SPARROW supports the designation of lakes and reservoirs spatially referenced to the network by locating impoundments on their corresponding stream reaches. Reaches are coded with an indicator, where 0 identifies a stream reach, 1 is an impoundment reach, and 2 is an outlet reach. The TNODE of the outlet reach type represents the impoundment location, and can be related to additional impoundment information such as surface area. Lakes and reservoirs also can be identified by determining the catchment in which they reside; this provides spatial referencing of impoundments that may be more detailed than the reach network. Aquatic loss or storage in reservoirs along the reach network is quantified in SPARROW as a settling velocity in units of length per time. The settling velocity is calculated as a function of the ratio of the outflow rate of the outlet reach (estimated mean-annual flow) and the surface area of the reservoir (Schwarz et al., 2006). Lakes or reservoirs not on the reach network can be associated with the appropriate catchment and used as an overland land-to-stream transport factor, computed as the ratio of the number of impoundments to catchment area (Brakebill et al., 2010). Major sources of reservoir information include Ruddy and Hitt (1990) and the National Inventory of Dams (USACOE, 2005).
SPARROW can be used to predict flux for each modeled reach, including unmonitored locations. These estimates are a function of the established linear relations between monitored contaminant flux and the quantities of constituent supply referenced to the network (Schwarz et al., 2006). Each stream reach and associated catchment is treated as an independent unit, quantifying the amount of contaminant mass generated within the catchment area and transported to the end of each stream reach. Contaminant mass that is generated locally for each stream reach is weighted by the amount of instream loss that would occur during aquatic transport. The cumulative loss of contaminant mass from its source through its continued transport downstream is dependent on the travel time and instream or reservoir loss rate of each individual reach. Mass-balance properties maintained by SPARROW provide a basis for flux accounting, whereby predicted flux can be allocated to its various upstream sources both geographically and by source type. Specialized maps make it possible to visualize contaminants discharged to estuaries attributed to specific sources from which they drain, providing guidance in managing the reduction of contaminant fluxes (Brakebill and Preston, 2004; Moore et al., 2004; Alexander et al., 2008) (Figure 3).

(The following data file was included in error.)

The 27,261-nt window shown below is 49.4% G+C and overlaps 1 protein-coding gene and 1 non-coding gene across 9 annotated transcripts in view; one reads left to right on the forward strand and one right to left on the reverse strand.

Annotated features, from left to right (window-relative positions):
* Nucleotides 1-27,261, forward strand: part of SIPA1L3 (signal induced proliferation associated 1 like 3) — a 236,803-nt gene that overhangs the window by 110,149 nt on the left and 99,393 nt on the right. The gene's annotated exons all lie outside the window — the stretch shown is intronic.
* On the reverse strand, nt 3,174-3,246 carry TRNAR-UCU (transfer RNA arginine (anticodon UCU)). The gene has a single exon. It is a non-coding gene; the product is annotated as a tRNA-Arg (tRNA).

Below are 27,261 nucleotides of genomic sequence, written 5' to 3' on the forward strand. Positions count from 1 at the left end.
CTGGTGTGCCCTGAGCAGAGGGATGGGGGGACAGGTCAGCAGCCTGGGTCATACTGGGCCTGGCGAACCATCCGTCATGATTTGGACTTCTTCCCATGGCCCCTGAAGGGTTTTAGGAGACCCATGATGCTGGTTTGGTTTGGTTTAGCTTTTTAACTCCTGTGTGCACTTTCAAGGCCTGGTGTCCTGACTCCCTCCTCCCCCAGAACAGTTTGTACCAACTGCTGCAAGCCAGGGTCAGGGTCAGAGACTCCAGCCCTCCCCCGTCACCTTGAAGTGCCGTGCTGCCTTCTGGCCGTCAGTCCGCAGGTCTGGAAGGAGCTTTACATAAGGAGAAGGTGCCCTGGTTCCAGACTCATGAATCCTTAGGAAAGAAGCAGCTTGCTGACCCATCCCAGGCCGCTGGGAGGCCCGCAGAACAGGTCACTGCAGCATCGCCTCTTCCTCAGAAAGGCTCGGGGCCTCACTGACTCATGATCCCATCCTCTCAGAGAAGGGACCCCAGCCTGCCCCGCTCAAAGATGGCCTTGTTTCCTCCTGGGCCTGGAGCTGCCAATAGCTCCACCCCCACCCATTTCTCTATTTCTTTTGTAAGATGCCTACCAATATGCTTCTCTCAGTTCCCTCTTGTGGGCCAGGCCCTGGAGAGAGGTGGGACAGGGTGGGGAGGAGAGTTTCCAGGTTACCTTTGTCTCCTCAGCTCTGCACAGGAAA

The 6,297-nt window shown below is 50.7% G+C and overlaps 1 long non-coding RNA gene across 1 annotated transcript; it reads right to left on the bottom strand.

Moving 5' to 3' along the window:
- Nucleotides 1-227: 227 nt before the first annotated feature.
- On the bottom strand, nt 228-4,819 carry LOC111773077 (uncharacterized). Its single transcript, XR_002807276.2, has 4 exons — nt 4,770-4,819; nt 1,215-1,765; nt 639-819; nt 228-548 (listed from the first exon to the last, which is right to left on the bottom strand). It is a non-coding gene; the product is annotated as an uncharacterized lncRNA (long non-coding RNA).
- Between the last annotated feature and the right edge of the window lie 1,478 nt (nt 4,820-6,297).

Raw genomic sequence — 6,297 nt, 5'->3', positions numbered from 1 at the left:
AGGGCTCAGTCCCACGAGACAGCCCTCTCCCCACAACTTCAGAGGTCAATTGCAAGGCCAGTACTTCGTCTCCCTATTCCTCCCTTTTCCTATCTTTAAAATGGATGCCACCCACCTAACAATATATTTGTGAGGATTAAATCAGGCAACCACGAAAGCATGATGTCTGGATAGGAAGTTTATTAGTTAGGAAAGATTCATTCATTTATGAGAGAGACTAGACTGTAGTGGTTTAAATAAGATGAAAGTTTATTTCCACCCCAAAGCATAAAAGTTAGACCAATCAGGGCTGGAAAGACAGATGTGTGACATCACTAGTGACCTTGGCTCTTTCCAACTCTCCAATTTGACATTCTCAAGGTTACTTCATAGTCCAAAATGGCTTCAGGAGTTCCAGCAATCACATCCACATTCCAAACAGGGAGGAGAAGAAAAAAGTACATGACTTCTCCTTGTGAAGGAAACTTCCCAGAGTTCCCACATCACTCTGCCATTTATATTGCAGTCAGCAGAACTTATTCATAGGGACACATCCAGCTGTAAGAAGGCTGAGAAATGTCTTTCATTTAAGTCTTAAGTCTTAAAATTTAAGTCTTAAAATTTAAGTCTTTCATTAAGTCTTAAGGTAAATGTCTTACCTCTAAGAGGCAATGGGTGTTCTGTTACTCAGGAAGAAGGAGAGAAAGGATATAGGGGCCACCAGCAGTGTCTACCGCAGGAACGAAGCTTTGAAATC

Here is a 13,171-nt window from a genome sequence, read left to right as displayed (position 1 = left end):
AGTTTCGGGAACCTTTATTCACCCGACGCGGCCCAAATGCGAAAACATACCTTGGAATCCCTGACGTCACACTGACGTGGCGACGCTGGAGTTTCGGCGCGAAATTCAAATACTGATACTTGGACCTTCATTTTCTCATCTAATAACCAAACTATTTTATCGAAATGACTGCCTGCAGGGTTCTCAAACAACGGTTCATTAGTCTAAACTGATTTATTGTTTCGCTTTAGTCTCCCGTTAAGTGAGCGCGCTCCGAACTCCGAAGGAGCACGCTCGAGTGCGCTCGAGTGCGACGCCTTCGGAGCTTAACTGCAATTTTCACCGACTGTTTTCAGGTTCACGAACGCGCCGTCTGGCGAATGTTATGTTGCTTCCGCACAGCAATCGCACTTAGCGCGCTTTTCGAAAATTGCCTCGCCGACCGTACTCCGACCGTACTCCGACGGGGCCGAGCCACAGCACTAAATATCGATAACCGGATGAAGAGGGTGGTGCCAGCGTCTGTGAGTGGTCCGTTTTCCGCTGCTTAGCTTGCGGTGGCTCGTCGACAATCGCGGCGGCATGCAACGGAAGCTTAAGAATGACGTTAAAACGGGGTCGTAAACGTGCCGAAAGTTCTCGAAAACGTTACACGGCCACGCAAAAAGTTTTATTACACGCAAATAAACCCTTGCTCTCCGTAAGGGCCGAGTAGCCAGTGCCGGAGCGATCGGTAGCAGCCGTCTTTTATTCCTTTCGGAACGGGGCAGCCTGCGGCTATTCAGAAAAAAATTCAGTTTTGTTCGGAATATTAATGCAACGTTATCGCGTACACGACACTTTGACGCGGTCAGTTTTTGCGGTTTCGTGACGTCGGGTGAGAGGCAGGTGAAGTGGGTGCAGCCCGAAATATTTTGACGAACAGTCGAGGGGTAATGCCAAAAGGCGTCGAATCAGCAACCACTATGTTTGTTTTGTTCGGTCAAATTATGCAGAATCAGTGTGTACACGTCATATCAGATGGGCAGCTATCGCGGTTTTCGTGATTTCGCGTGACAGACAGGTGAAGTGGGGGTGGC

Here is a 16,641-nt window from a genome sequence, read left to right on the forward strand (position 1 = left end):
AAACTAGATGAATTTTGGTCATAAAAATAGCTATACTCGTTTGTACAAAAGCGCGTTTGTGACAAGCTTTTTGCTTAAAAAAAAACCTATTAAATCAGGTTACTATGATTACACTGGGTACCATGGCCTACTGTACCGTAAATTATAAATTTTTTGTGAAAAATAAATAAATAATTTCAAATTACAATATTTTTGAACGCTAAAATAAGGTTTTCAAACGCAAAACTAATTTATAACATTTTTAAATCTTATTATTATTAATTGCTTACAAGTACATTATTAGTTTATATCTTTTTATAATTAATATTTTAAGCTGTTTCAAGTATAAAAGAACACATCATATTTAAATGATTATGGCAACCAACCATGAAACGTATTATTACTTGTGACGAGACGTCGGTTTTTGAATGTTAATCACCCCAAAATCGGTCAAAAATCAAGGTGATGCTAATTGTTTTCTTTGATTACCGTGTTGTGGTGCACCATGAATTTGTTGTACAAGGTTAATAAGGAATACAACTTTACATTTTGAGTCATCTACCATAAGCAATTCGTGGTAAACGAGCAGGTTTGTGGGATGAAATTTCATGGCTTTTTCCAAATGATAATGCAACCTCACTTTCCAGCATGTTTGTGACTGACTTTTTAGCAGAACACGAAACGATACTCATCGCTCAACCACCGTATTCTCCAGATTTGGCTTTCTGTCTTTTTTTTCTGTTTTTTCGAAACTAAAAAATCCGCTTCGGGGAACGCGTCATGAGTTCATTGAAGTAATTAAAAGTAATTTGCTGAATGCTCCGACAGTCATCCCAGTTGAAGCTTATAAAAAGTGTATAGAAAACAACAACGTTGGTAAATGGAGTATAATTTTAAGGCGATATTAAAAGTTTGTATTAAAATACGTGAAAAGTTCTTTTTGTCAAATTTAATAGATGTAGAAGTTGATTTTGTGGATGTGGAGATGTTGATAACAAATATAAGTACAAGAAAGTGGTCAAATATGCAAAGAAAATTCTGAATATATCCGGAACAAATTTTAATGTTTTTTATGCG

The ability to describe, route, and simulate the transport of constituents throughout the landscape is a key component to hydrologic analysis and modeling (Maidment, 1993). Flow characteristics of hydrologic networks are often the driving mechanism for modeling the transport of constituents such as nutrients and sediment. Unless flow characteristics can be determined reasonably well, the simulation of transport may be difficult (Moore et al., 1991).
The RF1-based spatial framework (MRB_E2RF1) is well suited for enhanced attribution of features like annual streamflow critical to SPARROW models. The streamflow estimates originally associated with RF1 reaches were computed in 1982 by W.E. Gates and Associates, under contract with the USEPA (Horn et al., 1994; USEPA, 1996). The methods are described in an unpublished report “Estimation of streamflows and the reach file.” Incorrect reach topology and inappropriate stream connections at various locations within the RF1 stream-reach network have been corrected when identified. Associated drainage catchments also have been created to reflect these changes. However, these deficiencies in the stream-reach network may have affected the original streamflow estimates with unexpected results. Therefore, the need for more accurate, current, and documented estimates led to the effort, described below, to develop a method to update streamflow estimates for each reach in the dataset that could subsequently be used in SPARROW modeling (Brown et al., this issue). This methodology was designed such that it also could be used to improve the accuracy of the current estimated flows in more spatially detailed datasets like the NHDPlus.
In the application described here, long-term average-annual streamflow estimates for each of the approximately 60,000 reaches were computed for the period 1971–2000. The method incorporates the calculation of runoff (flow per unit area) for hydrologic cataloging units on the basis of historical flow data collected at USGS streamgaging stations, estimation of flow delivered to individual stream reaches from their local catchments, and the use of the enhanced reach network to accumulate streamflow downstream to terminal locations. A local bias correction in the flow estimation then is applied by calculating the difference between estimated and measured flow at streamgaging stations and then interpolating the bias throughout the river network. The entire process is repeated for each individual water year during the period 1971–2000. A water year is defined as the period from October 1 to September 30, and the water-year designation (e.g., 1971) corresponds to the year of the ending date (e.g., September 30, 1971).
Computation of Hydrologic-Unit Runoff